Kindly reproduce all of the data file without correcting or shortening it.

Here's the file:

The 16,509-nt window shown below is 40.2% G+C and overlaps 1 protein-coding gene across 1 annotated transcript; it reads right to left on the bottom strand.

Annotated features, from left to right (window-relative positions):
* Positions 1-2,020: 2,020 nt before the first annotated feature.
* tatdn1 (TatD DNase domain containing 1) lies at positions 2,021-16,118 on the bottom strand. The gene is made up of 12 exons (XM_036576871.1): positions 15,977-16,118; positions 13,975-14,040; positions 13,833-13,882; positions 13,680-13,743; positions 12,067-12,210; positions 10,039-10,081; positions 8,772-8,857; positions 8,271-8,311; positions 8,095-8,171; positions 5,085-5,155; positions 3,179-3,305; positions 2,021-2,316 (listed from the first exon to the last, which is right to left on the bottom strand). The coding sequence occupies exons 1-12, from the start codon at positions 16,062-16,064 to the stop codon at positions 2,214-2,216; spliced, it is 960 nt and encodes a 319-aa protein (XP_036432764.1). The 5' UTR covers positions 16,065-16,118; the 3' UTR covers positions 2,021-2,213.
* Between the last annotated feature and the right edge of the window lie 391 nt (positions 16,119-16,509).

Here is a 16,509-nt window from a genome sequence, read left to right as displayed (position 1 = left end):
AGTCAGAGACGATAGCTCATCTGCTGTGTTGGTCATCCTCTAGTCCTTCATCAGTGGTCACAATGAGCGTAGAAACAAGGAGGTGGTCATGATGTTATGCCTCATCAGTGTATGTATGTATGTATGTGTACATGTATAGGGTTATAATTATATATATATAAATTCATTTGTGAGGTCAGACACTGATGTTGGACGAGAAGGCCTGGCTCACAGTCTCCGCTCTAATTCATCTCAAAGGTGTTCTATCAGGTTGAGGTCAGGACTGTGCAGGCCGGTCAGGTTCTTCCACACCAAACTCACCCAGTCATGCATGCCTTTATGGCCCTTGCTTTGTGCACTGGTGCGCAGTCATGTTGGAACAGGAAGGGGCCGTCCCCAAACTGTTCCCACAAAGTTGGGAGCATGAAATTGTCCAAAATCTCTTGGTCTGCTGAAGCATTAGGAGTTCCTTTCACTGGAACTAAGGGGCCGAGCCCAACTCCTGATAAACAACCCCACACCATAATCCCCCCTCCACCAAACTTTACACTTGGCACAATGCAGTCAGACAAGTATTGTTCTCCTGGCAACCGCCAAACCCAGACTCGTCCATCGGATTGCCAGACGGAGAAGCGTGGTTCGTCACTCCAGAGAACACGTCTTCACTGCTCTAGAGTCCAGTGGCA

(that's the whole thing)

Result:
The 16,509-nt window shown below is 40.2% G+C and overlaps 1 protein-coding gene across 1 annotated transcript; it reads right to left on the bottom strand.

Annotated features, from left to right (window-relative positions):
* Positions 1-2,020: 2,020 nt before the first annotated feature.
* tatdn1 (TatD DNase domain containing 1) lies at positions 2,021-16,118 on the bottom strand. The gene is made up of 12 exons (XM_036576871.1): positions 15,977-16,118; positions 13,975-14,040; positions 13,833-13,882; positions 13,680-13,743; positions 12,067-12,210; positions 10,039-10,081; positions 8,772-8,857; positions 8,271-8,311; positions 8,095-8,171; positions 5,085-5,155; positions 3,179-3,305; positions 2,021-2,316 (listed from the first exon to the last, which is right to left on the bottom strand). The coding sequence occupies exons 1-12, from the start codon at positions 16,062-16,064 to the stop codon at positions 2,214-2,216; spliced, it is 960 nt and encodes a 319-aa protein (XP_036432764.1). The 5' UTR covers positions 16,065-16,118; the 3' UTR covers positions 2,021-2,213.
* Between the last annotated feature and the right edge of the window lie 391 nt (positions 16,119-16,509).

Here is a 16,509-nt window from a genome sequence, read left to right as displayed (position 1 = left end):
AGTCAGAGACGATAGCTCATCTGCTGTGTTGGTCATCCTCTAGTCCTTCATCAGTGGTCACAATGAGCGTAGAAACAAGGAGGTGGTCATGATGTTATGCCTCATCAGTGTATGTATGTATGTATGTGTACATGTATAGGGTTATAATTATATATATATAAATTCATTTGTGAGGTCAGACACTGATGTTGGACGAGAAGGCCTGGCTCACAGTCTCCGCTCTAATTCATCTCAAAGGTGTTCTATCAGGTTGAGGTCAGGACTGTGCAGGCCGGTCAGGTTCTTCCACACCAAACTCACCCAGTCATGCATGCCTTTATGGCCCTTGCTTTGTGCACTGGTGCGCAGTCATGTTGGAACAGGAAGGGGCCGTCCCCAAACTGTTCCCACAAAGTTGGGAGCATGAAATTGTCCAAAATCTCTTGGTCTGCTGAAGCATTAGGAGTTCCTTTCACTGGAACTAAGGGGCCGAGCCCAACTCCTGATAAACAACCCCACACCATAATCCCCCCTCCACCAAACTTTACACTTGGCACAATGCAGTCAGACAAGTATTGTTCTCCTGGCAACCGCCAAACCCAGACTCGTCCATCGGATTGCCAGACGGAGAAGCGTGGTTCGTCACTCCAGAGAACACGTCTTCACTGCTCTAGAGTCCAGTGGCA